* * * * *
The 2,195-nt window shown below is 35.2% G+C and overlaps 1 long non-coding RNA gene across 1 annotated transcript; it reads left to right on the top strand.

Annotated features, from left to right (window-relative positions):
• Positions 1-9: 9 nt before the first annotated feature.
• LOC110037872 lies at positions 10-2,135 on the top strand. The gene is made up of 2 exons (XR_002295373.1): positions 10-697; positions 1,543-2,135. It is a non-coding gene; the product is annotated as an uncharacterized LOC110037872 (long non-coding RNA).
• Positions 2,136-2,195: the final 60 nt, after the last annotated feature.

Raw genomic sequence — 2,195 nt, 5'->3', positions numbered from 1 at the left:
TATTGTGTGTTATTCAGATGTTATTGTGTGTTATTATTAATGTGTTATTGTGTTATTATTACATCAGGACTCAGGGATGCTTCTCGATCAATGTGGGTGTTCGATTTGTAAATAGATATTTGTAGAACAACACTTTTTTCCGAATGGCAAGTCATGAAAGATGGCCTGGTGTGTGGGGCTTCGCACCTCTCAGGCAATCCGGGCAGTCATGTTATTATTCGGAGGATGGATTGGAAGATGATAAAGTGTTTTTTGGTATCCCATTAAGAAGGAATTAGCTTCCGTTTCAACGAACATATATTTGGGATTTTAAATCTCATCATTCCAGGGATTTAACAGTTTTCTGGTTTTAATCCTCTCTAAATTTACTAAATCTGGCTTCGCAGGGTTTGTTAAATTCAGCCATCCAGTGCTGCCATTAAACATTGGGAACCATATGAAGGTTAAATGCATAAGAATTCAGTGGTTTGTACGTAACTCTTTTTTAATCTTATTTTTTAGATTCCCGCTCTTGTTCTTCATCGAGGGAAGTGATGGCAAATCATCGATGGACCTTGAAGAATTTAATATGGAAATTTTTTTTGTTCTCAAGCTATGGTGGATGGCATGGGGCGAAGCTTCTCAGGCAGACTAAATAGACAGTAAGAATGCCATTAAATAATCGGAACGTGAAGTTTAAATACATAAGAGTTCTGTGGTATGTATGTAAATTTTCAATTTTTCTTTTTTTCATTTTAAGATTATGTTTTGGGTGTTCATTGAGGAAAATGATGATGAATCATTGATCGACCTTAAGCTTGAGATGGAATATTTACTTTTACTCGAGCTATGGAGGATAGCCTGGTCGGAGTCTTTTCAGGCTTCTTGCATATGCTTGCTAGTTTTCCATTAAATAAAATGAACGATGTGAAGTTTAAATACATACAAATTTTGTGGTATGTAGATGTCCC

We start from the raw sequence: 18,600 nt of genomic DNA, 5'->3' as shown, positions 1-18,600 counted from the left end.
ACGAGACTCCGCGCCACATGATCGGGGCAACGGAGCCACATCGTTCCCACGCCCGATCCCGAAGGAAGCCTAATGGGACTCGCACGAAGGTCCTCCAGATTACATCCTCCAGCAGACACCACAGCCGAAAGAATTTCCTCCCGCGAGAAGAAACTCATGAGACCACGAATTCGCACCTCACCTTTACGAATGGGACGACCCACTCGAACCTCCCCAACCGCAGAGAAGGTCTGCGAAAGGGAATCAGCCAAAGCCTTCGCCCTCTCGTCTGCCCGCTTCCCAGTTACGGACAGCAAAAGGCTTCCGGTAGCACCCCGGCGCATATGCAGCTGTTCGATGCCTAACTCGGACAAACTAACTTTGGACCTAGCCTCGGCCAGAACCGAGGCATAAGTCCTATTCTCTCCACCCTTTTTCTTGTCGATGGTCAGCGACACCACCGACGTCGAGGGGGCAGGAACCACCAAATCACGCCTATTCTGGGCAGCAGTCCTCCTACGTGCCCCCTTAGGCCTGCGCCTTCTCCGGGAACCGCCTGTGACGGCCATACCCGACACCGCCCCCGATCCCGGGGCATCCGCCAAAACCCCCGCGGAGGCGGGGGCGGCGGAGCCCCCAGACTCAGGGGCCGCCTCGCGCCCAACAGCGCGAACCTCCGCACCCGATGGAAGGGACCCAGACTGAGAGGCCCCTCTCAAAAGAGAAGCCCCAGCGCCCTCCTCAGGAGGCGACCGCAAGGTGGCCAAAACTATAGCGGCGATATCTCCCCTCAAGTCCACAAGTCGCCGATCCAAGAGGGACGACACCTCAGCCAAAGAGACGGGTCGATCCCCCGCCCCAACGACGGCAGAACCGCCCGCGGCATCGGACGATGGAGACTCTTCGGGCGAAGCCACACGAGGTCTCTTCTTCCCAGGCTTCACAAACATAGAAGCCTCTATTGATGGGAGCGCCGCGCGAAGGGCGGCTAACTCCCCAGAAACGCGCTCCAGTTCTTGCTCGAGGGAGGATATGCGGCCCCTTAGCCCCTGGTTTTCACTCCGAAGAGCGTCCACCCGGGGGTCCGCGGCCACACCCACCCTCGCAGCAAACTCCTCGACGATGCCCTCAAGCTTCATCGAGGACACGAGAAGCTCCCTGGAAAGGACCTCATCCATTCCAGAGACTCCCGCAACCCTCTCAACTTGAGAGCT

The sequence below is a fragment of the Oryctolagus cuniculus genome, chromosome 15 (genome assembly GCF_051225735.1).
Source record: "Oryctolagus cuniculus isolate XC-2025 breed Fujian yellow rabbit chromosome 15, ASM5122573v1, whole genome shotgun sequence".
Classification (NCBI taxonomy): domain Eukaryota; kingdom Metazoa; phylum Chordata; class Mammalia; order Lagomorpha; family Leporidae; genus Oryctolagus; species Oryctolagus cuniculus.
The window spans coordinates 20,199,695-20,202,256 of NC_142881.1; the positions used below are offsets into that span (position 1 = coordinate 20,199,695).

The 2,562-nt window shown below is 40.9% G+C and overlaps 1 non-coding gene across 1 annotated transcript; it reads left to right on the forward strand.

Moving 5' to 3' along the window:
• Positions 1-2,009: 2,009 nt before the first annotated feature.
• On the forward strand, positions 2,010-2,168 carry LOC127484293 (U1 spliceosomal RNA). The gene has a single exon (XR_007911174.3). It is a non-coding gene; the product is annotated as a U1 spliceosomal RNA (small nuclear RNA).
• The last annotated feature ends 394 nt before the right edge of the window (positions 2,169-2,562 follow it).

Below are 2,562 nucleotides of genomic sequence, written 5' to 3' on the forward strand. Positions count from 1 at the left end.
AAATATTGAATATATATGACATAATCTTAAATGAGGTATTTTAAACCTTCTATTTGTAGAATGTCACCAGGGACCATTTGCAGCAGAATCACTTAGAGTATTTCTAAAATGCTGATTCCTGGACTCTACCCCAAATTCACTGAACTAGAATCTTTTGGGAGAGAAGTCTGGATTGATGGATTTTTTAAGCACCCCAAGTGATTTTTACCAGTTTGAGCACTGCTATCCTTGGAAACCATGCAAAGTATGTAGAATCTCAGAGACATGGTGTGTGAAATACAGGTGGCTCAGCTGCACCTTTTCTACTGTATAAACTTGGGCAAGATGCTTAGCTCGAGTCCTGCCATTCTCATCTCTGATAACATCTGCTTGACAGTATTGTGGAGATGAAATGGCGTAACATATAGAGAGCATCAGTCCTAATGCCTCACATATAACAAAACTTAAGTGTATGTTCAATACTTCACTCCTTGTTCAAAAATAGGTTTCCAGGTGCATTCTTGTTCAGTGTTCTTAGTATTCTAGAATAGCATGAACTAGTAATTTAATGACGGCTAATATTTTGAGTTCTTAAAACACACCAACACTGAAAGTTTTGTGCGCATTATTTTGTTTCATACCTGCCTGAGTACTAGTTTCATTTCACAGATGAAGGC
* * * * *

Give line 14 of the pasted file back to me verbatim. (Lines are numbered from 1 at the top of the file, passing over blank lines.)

The 2,562-nt window shown below is 40.9% G+C and overlaps 1 non-coding gene across 1 annotated transcript; it reads left to right on the forward strand.